White House press secretary Jay Carney Monday fought off questions and did not condemn Education Secretary Arne Duncan’s condescending comments about “white suburban moms.”
While defending Duncan, Carney said the current education system is not properly preparing students to succeed in life.
Duncan’s “point was that we need to be honest with kids and parents about whether we’re providing the skills they need to succeed,” Carney said after being quizzed about Duncan’s statement.
Duncan caused an uproar while complaining about the growing public opposition to federal Common Core eduction standards and tests, amid a recent drop of up to 30 percent in some schools’ average scores.
“It’s fascinating to me that some of the pushback is coming from, sort of, white suburban moms who — all of a sudden — their child isn’t as brilliant as they thought they were and their school isn’t quite as good as they thought they were, and that’s pretty scary,” Duncan told education officials at a conference in Richmond, Va.
“You’ve bet your house and where you live and everything on, ‘My child’s going to be prepared.’ [So the test results] can be a punch in the gut,” he said.
On Monday, Carney was asked “is that an appropriate way for the secretary of education to talk about a constituency, to qualify them by race?”
“I can just tell you that the secretary of education and everybody on the president’s team dedicated to this effort is focused on making sure that we do everything we can, working with states and others, to ensure that our kids are getting the education they need for the 21st century, for the careers of the 21st century,” he responded.
“So, again, I haven’t had a discussion with the president about that, but I think the broader point that we need to be honest about whether we’re providing the skills … our children need to succeed. I think we can agree on that,” Carney said.
Republicans are gleefully hammering Duncan and other Democrats for Duncan’s racially-tinged or condescending comment, just as Obama and his allies hammered any GOP legislators during the 2012 election whose comments could be used to bolster their claim that Republicans are waging a “war on women.”
Rep. Steve Stockman sent out a Tweet urging Duncan be fired for “dismissing #CommonCore critics as just white suburban moms with dumb kids.”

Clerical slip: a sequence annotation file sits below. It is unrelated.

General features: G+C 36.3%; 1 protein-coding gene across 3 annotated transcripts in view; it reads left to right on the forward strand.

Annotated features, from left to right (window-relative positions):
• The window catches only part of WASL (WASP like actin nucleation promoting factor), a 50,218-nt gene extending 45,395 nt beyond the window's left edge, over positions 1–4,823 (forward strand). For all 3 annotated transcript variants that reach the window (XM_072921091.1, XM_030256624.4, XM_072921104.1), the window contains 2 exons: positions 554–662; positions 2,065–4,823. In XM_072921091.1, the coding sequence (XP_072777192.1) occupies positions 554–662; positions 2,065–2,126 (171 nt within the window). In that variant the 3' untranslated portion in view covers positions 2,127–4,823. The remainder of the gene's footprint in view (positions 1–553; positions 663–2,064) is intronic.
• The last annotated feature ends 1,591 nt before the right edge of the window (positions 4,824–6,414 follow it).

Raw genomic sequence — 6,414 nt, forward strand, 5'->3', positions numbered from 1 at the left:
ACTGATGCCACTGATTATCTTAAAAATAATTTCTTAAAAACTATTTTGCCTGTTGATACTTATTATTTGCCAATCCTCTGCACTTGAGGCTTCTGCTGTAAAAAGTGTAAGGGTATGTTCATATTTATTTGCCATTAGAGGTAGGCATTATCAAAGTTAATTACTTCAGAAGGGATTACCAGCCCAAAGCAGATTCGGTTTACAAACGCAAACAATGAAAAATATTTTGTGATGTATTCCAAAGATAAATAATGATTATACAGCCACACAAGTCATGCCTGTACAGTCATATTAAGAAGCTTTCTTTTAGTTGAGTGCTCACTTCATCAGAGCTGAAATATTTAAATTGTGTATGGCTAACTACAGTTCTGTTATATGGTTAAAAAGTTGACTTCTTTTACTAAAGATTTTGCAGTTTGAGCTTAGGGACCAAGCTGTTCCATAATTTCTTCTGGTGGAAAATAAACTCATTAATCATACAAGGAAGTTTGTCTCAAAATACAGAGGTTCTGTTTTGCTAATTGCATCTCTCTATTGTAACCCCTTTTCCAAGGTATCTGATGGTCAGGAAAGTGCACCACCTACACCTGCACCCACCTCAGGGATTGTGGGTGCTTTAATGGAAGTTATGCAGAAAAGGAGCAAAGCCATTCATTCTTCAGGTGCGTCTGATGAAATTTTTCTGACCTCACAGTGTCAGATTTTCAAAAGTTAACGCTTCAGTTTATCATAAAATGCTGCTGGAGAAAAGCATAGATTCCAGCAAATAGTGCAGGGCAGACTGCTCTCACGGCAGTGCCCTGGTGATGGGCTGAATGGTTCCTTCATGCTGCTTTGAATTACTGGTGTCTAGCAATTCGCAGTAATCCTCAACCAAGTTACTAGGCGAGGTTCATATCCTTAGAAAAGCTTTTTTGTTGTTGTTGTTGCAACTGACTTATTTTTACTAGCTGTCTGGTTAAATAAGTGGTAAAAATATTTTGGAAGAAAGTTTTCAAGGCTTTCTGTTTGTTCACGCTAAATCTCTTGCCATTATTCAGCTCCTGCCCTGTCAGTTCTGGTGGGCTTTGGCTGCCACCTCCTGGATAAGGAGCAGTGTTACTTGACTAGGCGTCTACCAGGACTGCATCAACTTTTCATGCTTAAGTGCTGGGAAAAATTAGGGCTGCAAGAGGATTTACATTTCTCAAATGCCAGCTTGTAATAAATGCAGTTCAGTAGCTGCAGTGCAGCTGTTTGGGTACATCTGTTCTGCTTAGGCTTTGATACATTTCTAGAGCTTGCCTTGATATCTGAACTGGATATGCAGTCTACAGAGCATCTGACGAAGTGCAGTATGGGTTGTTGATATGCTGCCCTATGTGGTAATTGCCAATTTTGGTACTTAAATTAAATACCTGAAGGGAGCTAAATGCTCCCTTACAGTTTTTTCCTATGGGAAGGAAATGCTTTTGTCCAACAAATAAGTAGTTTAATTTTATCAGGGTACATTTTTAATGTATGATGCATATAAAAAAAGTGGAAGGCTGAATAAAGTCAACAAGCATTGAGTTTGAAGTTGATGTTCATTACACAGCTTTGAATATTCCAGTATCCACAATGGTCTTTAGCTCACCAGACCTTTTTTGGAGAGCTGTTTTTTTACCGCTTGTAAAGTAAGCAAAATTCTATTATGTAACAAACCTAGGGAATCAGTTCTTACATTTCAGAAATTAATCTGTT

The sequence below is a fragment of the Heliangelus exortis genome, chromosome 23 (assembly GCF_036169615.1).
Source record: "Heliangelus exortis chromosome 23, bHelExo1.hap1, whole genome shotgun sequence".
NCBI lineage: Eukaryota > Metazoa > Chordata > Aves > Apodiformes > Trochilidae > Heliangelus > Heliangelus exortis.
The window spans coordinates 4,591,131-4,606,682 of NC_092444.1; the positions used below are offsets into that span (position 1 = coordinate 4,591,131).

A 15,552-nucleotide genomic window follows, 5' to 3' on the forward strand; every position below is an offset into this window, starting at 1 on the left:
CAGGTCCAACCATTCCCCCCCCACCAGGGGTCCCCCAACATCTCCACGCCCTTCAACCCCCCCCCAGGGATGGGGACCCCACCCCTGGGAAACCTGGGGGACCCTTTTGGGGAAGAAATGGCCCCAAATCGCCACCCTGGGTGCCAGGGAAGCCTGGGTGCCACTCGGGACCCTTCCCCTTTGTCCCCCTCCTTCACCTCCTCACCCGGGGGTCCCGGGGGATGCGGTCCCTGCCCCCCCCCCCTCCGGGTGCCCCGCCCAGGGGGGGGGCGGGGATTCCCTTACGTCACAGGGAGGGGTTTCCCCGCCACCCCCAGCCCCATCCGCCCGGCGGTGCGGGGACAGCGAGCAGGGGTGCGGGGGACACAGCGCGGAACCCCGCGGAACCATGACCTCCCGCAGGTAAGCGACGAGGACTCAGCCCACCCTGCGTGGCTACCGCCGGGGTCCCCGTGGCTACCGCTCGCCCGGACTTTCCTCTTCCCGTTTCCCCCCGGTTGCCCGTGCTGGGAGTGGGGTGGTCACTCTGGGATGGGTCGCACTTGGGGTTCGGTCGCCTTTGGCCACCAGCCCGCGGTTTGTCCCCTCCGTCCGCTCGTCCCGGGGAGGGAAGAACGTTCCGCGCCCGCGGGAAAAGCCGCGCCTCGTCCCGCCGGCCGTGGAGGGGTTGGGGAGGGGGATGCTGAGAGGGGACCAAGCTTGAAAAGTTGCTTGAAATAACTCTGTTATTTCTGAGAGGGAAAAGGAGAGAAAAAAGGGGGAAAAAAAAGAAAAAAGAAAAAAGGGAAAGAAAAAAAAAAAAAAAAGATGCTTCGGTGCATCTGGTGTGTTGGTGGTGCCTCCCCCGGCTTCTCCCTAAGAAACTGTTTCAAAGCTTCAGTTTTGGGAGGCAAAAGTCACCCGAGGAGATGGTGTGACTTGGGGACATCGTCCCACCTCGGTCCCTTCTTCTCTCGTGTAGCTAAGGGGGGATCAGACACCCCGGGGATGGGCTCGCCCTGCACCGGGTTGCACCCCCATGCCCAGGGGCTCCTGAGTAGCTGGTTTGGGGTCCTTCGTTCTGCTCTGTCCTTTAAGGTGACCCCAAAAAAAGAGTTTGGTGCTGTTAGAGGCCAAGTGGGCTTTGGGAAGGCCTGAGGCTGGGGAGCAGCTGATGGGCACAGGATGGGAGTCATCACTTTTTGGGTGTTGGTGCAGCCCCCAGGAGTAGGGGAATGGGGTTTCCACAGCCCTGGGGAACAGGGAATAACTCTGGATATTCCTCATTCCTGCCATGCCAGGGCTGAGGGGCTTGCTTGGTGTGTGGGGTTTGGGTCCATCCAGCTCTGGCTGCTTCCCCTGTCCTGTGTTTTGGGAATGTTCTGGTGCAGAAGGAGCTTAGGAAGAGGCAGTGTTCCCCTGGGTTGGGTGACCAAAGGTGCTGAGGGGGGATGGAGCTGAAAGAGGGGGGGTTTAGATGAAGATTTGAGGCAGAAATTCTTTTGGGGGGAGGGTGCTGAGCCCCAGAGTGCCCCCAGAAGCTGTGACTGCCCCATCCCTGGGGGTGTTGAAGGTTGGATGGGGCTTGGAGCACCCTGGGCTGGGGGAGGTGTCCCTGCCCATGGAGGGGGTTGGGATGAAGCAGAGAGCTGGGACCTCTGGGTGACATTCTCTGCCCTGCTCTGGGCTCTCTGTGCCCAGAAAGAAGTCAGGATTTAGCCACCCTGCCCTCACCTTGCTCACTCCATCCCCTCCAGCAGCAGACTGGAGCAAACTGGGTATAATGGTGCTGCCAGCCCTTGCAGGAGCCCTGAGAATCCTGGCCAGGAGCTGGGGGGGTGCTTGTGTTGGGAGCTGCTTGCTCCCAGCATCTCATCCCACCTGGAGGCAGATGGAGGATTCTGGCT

Duncan is a “corrupt and bankrupt bigot,” said conservative blogger Michelle Malkin.
“I can tell you I’ve personally met moms and dads of ALL races, of ALL backgrounds, and from ALL parts of the country, who have sacrificed to get their kids into the best schools possible,” Malkin wrote. “They are outraged that dumbed-down, untested federal ‘standards’ pose an existential threat to their excellent educational arrangements — be they public, private, religious, or homeschooling.”
Some left-wingers are also jumping on Duncan.
Randi Weingarten, head of the nation’s largest teacher’s union, the American Federation of Teachers, also slammed Duncan, partly because she had led an effort to dismantle the Common Core standards and testing.
“You think the Obamacare implementation is bad? The implementation of the Common Core is far worse,” Weingarten said early November.
Duncan “really doesn’t get it,” she said after Duncan’s comments.
“This white suburban mom suggests that you check your mouth carefully before you shove your foot in it, or shovel that piece of racist class distinction out to school superintendents,” said a blogger at CrooksandLiars.com.
The tests are “opposed because they suggest that all children begin and have a school experience which is on equal footing with others when it’s not … [and] because they place a heavy emphasis on annual standardized testing, which is expensive and unnecessary,” said the blogger, named Karoli.
“Parents saw their kids’ scores drop by as much as 30 percent with very little explanation for why that could be… Duncan is telling us all, it’s just that our expectations of our little darlings are too high. At least, if we’re a white suburban mom,” she wrote.